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Abstract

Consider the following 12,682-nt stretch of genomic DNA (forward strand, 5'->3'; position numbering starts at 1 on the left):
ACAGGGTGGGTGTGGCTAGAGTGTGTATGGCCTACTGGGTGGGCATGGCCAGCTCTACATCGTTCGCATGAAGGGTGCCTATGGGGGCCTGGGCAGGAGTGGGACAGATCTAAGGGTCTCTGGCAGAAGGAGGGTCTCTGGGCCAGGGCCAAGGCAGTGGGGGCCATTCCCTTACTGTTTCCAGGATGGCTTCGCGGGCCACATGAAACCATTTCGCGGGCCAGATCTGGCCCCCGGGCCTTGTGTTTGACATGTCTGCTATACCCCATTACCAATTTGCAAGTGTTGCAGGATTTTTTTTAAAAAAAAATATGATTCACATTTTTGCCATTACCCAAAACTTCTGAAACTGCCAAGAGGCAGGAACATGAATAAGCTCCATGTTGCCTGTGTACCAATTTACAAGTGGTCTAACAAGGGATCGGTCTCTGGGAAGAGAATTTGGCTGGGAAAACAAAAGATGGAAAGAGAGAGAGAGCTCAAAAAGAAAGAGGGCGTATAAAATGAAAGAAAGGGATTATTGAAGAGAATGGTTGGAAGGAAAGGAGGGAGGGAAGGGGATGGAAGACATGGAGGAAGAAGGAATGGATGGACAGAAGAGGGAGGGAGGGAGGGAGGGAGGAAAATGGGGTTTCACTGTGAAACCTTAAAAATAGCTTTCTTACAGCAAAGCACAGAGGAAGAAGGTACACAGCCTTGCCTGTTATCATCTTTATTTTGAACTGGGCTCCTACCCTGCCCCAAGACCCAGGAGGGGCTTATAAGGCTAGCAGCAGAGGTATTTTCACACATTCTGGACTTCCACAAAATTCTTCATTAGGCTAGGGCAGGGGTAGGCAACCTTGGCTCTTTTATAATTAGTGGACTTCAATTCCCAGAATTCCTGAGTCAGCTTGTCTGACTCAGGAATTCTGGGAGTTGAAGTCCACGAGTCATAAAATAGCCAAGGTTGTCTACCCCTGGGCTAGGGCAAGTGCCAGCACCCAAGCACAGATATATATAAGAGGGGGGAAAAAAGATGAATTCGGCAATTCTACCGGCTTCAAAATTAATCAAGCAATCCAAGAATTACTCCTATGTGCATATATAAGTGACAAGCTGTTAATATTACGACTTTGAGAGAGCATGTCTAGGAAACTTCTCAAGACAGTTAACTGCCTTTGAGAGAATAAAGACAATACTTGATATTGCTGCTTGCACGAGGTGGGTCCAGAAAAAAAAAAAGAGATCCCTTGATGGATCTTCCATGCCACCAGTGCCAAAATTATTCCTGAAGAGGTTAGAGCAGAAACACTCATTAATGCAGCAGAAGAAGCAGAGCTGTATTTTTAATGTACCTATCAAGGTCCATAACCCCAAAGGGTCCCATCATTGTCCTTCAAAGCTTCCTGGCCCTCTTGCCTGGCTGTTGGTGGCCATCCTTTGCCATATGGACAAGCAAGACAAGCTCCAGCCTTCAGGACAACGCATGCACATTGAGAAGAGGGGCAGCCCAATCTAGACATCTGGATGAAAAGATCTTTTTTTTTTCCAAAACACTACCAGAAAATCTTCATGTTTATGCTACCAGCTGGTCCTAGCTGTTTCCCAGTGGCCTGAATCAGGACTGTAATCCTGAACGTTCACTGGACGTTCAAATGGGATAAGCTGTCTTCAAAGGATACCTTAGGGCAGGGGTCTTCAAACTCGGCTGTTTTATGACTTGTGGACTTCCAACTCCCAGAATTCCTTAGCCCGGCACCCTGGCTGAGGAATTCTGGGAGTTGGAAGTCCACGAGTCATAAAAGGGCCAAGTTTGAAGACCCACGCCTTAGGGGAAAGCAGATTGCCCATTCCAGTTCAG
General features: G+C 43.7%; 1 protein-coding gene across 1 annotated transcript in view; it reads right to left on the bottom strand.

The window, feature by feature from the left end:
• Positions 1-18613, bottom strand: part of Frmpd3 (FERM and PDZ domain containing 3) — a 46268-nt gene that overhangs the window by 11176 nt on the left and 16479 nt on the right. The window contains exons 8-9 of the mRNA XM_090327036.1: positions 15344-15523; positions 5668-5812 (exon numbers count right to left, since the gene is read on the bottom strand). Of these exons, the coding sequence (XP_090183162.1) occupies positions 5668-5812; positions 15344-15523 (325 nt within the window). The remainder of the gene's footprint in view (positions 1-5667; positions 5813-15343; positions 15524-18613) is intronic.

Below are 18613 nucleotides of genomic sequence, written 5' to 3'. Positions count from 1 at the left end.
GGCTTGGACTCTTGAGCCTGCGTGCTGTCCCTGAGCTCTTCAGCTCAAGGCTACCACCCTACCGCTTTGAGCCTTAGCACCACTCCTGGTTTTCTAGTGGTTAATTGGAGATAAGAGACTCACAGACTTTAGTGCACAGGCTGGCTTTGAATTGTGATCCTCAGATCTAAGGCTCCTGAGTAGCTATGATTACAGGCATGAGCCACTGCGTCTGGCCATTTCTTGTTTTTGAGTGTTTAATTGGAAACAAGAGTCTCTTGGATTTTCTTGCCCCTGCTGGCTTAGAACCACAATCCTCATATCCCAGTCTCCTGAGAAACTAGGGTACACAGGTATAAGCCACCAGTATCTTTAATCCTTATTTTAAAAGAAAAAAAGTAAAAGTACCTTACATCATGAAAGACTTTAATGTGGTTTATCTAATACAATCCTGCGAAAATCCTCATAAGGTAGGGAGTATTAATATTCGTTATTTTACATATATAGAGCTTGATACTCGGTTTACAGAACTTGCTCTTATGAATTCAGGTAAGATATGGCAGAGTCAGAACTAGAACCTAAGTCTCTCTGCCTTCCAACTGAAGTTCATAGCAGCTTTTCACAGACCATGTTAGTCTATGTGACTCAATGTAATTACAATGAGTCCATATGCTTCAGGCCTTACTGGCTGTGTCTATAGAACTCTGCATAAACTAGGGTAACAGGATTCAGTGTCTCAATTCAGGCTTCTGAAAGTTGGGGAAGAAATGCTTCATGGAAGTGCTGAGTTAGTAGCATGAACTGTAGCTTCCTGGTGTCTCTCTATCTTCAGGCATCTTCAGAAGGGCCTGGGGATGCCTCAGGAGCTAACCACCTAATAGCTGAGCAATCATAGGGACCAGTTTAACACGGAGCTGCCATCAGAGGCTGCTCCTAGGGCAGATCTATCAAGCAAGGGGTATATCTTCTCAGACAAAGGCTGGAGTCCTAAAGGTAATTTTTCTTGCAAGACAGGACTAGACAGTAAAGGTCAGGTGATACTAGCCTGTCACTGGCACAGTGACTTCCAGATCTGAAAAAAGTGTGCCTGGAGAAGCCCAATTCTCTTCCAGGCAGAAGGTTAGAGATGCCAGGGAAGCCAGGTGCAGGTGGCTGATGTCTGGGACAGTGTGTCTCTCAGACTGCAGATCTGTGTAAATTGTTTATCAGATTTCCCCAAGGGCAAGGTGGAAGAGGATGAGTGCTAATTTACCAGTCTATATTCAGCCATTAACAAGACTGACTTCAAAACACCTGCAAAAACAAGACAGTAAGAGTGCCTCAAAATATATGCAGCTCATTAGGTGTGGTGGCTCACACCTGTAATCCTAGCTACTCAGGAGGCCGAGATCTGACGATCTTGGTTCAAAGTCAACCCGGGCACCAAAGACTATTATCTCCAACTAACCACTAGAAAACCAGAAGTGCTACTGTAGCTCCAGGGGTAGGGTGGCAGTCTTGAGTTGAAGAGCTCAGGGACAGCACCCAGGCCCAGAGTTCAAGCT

Relativistic effects on molecular properties and energies are ubiquitous in chemistry. Their consideration in quantum chemical calculations requires Dirac's theory of the electron, whose application is not without obstacles. Douglas–Kroll–Hess theory accomplishes a decoupling of positive- and negative-energy eigenstates of the Dirac one-electron Hamiltonian by an expansion in the external potential. At low orders, this expansion already converges and provides efficient relativistic Hamiltonians to be used in routine quantum chemical calculations. The basic principles of the approach are reviewed, and most recent developments are discussed. © 2011 John Wiley & Sons, Ltd.